Watts finished the game completing 19 of 39 passes for 311 yards. However, it was his legs that made the difference, as he avoided the tough Ti-cat pas rush and rushed six times for 46 yards.

Watts against the Edmonton Eskimos.
Grey Cup stunner
Awaiting Ottawa in the Grey Cup were the 14-1-1 Edmonton Eskimos, winners of the previous three Grey Cups. On paper, the game seemed to be a monumental mismatch. Edmonton had nine more wins than Ottawa, and had lost just one game all season. The Eskimos entered the game 22.5-point favourites, while many considered Ottawa the worst team to ever qualify for the Grey Cup.

Someone forgot to tell Ottawa they weren’t supposed to get blown out. Watts moved Ottawa crisply, taking them into field-goal range twice. Kicker Gerry Organ made no mistake, connecting on field goals of 34 and 37 yards in the first 10 minutes to give the Rough Riders an early 6-0 lead.

What became apparent early was Ottawa’s defence was ready for Edmonton and their star quarterback Warren Moon. Late in the first quarter Sowieta intercepted a badly-thrown Moon pass, helping set up a one-yard touchdown run by Jim Reid. The Organ convert made the score 13-0. The defence continued to dog the Eskimos in the second quarter. John Glassford intercepted another Moon passing, setting up a 14-yard touchdown run by Sam Platt. I remember that run well, because he dragged Edmonton defenders with him into the endzone. (Coincidentally, on New Year’s Day Platt had lined up opposite Watts in the Orange Bowl when his Florida State Seminoles played Watts’ Oklahoma Sooners). Organ added another convert to make the score 20-0. The Eskimos’ lone point in the first half came off the toe of Edmonton kicker Dave Cutler when he missed a 24-yard field goal. Watts and the Rough Riders went into the dressing room poised to engineer one of the greatest upsets in CFL history.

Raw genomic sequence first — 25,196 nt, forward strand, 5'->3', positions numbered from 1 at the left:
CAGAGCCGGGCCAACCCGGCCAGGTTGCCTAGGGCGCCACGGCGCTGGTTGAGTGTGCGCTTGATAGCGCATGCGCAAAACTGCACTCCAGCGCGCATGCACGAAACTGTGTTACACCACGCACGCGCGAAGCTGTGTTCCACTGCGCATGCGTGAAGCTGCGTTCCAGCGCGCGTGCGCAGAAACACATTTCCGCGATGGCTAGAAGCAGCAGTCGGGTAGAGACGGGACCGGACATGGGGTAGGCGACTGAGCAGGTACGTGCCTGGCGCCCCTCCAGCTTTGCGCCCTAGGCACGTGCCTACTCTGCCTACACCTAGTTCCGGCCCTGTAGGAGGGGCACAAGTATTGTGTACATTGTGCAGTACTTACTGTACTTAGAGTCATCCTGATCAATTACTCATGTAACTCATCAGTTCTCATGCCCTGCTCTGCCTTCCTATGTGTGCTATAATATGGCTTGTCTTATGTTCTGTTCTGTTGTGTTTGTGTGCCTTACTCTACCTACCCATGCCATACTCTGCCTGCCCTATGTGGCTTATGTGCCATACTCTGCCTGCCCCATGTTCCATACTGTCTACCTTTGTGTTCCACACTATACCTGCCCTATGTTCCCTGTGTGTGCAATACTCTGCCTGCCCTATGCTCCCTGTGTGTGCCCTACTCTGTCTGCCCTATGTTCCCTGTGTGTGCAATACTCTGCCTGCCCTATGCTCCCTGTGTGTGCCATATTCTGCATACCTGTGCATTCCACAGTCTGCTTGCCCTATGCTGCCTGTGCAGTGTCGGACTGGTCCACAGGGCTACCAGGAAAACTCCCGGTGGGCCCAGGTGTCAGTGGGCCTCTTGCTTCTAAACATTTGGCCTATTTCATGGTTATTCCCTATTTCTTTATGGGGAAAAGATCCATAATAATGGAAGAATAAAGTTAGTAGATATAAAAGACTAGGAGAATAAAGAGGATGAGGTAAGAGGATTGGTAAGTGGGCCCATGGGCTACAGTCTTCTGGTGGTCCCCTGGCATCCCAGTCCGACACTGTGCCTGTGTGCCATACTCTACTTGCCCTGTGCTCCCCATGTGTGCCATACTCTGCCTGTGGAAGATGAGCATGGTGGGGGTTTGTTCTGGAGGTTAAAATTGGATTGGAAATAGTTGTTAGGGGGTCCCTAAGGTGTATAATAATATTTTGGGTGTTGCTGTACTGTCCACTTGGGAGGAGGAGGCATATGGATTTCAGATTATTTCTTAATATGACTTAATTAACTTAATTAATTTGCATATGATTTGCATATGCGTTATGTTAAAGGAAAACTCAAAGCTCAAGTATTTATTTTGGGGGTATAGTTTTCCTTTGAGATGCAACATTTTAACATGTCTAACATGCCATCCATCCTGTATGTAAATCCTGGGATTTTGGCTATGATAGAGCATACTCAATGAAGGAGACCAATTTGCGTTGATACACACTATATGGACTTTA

The Eskimos had other ideas. After all they were the three-time defending Grey Cup champions. Coach Hugh Campbell had pulled Moon in favour of wily veteran Tom Wilkinson, who settled the offence down and  moved the ball, allowing Moon to re-gain his composure before going back in. The third quarter was a mirror image of the first. Jim Germany scored on a two-yard run to close the gap to 20-7, before Cutler’s convert made it 20-8. Ottawa showed signs of fatigue and nerves. Watts fumbled deep in his own end, and Edmonton’s Dale Potter recovered. That turnover set up a one-yard Moon quarterback sneak, closing the gap to 20-14, and even further with Cutler’s convert. Ottawa 20-Edmonton 15 after three quarters complete.

The fourth quarter would be one for the books. Ottawa’s defence rose up again, recovering a Moon fumble, setting up a 28-yard field goal by Organ to extend the Rough Riders’ lead to 23-15. Moon rebounded, taking his team down the field, capping the drive off with another one-yard touchdown plunge, cutting the deficit to 23-21. On the ensuing convert attempt, Coach Campbell decided to go for two. Moon proceeded to find Marco Cyncar in the endzone for the two-point convert, tying the game at 23-23.

Then controversy struck. With about four minutes remaining, Watts completed a 20-yard pass to Tony Gabriel for a crucial first down. Eskimo defender Gary Hayes was hanging all over Gabriel, and there was a flag down. Inexplicably, the official called pass interference on Hayes and Gabriel. Ottawa ultimately had to give up the ball. It was the opening Moon needed, taking the ball into field-goal range where Cutler made no mistake on a 27-yarder with three seconds left. Edmonton had their first lead of the game, 26-23.

However, Watts was not done yet. Instead of taking a kick off, Ottawa took the ball on their own 35-yard line, giving J.C. one last chance with the ball. He danced all over the pocket, and took off. It looked like he might break free, but he just had too far to go. He was tackled and the final whistle blew. Edmonton had come all the way back for their fourth consecutive Grey Cup – barely.

Watts was named offensive most valuable player for the game, while John Glassford was named defensive most valuable player. It was also the last game for Gabriel and Wilkinson, who both closed out hall-of-fame careers.

Parting thoughts
The future looked so bright for J.C. and the eastern Riders. Just a couple plays away from winning the Grey Cup, they had a good defence, some young talent – and the reigning Grey Cup most valuable player. Yet the future would not unfold as anyone expected.

No comments:

Post a Comment